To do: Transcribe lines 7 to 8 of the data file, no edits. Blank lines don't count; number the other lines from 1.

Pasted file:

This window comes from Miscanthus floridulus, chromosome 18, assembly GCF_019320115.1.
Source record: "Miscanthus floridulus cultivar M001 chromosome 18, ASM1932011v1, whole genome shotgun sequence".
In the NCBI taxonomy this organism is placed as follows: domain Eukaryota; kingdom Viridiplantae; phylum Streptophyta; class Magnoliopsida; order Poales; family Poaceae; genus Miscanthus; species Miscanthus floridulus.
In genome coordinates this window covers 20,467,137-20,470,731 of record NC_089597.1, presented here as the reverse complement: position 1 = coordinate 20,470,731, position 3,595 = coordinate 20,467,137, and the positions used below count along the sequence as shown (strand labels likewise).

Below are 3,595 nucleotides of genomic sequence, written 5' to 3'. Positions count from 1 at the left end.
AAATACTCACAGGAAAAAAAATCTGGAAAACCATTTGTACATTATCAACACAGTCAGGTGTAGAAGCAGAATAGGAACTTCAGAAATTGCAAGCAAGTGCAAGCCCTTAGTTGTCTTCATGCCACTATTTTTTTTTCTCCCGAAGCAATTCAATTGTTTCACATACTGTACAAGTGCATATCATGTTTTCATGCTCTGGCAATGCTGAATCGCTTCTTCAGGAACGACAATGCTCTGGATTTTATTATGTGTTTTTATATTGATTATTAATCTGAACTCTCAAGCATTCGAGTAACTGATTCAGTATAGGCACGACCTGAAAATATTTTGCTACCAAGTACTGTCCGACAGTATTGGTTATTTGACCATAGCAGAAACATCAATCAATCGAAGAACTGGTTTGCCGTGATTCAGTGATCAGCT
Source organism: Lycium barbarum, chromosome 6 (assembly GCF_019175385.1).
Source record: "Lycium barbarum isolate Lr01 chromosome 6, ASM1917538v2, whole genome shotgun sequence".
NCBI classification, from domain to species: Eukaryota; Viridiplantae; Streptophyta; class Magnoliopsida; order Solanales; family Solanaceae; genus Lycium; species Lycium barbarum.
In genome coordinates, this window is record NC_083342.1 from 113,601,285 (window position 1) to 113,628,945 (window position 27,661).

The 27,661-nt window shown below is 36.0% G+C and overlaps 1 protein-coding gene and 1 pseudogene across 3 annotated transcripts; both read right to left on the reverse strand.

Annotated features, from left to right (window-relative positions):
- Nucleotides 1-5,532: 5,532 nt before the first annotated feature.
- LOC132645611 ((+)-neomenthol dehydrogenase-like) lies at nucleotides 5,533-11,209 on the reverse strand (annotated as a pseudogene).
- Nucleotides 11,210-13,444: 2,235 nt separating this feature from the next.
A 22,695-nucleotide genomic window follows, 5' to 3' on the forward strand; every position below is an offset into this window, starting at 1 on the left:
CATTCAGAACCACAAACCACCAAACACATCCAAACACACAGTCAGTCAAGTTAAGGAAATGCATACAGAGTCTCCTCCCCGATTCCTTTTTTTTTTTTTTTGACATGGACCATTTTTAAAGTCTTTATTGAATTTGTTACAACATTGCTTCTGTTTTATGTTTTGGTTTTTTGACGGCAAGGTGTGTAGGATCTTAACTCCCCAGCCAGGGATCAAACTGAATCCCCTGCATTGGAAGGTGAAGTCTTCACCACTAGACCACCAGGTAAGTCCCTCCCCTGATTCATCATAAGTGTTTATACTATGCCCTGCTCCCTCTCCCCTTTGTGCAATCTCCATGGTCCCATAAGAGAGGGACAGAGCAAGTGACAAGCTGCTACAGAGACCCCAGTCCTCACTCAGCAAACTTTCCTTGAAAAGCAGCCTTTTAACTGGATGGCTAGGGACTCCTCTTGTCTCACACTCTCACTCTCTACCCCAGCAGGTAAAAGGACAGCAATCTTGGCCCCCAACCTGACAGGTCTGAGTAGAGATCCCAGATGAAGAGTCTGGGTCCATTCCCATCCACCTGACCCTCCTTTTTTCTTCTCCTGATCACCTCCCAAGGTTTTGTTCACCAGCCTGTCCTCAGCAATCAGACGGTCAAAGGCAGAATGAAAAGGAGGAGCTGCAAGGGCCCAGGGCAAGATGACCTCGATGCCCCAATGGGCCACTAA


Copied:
Source organism: Lycium barbarum, chromosome 6 (assembly GCF_019175385.1).
Source record: "Lycium barbarum isolate Lr01 chromosome 6, ASM1917538v2, whole genome shotgun sequence".